Take the John P. Frank Freeway into Stone Mountain State Park. Pass the park office on the right (no admission fees) or stop to pick up a free park map and talk with the ranger. Continue on, passing turnoffs on the left (picnic area) and on the right (campground), passing a field on the left where numbers of white-tailed deer are often visible. Pass a small slide-type waterfall on the left with a good vantage point to view Stone Mountain on a hill across the road on the right.
Continue on to the Stone Mountain Trailhead parking area which you will see on the left. There is ample parking here, a large restroom with flush toilets and water fountains, vending machines, and a pay phone. All of the major trails in the park start from this one point.
Passing the bulletin board at the trailhead, take the Stone Mountain Summit Trail. Within a very short distance the Wolf Rock Trail will veer off on the right. Descend very slightly and begin a long and steady ascent of Wolf Rock, passing through a nice recovering cove hardwood forest with vigorous gardens of rhododendron on the steep slopes.
The trail is fairly wide and well marked. The park has rated this trail as "strenuous", but I found it to be relatively easy. There are some steep sections and a fairly straight-on type of attack against the slopes, but I still don't consider it very difficult even with a daypack.
After about 3/4 of a mile, you will begin to come upon some good views of Stone Mountain through the trees. The views are more obvious in Winter, but you can still find a break or two and see the larger peak even when the trees are in full leaf.
Within one mile you will come to the the top of the ridge. The summit is wide and relatively level and all in trees. The trail at this point resembles a wide country road. On the left you will see a rock wall about two feet high that follows the trail for a long distance. The true summit of Wolf Rock is to the left, behind this wall, which I suspect is a kind of terrace, rather than merely a wall.
Soon you will see that the trail veers off to the right through the scrub oak and pines onto the wide, exposed granite slopes of Wolf Rock. The views at this point are extremely nice on a clear day. The "cliffs" here are not very steep and one can scramble up and down them without fear of falling or sliding (as long as there is no ice).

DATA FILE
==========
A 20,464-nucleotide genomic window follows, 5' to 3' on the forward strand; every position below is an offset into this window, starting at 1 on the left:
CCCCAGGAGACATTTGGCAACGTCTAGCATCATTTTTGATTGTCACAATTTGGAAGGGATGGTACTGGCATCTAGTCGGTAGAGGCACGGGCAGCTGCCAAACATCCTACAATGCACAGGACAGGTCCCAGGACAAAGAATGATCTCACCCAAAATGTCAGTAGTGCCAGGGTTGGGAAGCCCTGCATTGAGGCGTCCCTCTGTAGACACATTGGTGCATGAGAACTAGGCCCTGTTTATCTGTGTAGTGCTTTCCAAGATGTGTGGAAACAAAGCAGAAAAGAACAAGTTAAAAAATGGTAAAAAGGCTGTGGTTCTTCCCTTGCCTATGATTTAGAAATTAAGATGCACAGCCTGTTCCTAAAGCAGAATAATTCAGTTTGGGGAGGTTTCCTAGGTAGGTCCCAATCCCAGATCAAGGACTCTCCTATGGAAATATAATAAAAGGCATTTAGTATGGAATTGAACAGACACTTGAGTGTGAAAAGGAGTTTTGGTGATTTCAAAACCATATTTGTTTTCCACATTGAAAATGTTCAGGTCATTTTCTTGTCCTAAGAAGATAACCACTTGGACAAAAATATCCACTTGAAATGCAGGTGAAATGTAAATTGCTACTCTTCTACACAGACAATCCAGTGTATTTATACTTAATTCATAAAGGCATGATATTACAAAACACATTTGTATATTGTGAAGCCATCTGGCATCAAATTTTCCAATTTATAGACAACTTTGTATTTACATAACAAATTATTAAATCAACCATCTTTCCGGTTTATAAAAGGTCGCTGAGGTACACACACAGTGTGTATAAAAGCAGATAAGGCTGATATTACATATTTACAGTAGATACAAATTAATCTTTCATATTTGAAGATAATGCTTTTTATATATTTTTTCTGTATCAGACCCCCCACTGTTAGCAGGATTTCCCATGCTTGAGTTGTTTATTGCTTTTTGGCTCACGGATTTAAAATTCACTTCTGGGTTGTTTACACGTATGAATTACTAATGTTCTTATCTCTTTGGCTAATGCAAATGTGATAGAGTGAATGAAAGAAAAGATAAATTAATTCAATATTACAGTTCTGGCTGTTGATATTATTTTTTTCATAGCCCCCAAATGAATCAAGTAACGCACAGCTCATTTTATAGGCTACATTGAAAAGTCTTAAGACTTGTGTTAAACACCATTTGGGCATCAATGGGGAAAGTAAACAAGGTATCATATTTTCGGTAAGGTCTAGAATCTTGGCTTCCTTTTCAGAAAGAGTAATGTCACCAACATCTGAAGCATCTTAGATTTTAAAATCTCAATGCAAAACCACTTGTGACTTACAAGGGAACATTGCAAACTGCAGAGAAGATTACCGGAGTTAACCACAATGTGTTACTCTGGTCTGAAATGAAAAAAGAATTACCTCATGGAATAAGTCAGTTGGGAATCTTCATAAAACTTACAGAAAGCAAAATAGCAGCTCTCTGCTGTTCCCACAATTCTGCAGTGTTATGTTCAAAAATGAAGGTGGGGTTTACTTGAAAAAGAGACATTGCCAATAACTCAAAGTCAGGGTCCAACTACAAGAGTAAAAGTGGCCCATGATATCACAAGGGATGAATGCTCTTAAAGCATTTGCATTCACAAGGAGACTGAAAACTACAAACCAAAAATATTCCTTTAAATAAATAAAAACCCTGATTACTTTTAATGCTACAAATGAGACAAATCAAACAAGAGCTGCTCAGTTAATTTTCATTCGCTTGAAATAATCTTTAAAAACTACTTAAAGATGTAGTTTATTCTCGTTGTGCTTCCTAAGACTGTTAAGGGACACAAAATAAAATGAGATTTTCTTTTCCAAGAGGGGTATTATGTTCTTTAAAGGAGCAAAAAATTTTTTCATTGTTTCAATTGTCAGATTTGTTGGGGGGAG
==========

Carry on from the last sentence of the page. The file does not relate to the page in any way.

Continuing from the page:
Soon after leaving this area the trail continues around to the left, follwing the rock wall and intersects the Cedar Rock Trail. Cedar Rock is just another area of exposed granite on the peak and is not a separate summit. One does pass through growths of cedar trees and a recovering forest of oaks and pines. Cedar Rock is one of the best vantage points from which to view the cliffs of Stone Mountain. In adddition, the terrain at Cedar Rock is more severe than at Wolf Rock and there are a few places where you should be careful if scrambling about.
Follow the Cedar Rock Trail down the slopes for about one mile to where it intersects the Stone Mountain Loop Trail. Take a left, which will take you back toward the parking area and trailhead. Very soon you will come upon a large field that affords a wonderful view of Stone Mountain and the restored farmhouse and barn and outbuildings that serve as a museum of 19th century farmlife.
Continue on crossing a creek on nice bridges and within a mile you will find yourself back at the starting point. You will have hiked 3.5 miles and had a vertical climb of about 550 feet by the time you finish your hike.
Good hiking boots, a hiking staff, and a liter of water. If you're going to spend some quality time at the clifftops on the summit, either at Wolf Rock or Cedar Rock, packing a lunch would be a great idea.
Wolf Rock/Cedar Rock loop map.
The 3.5 mile loop.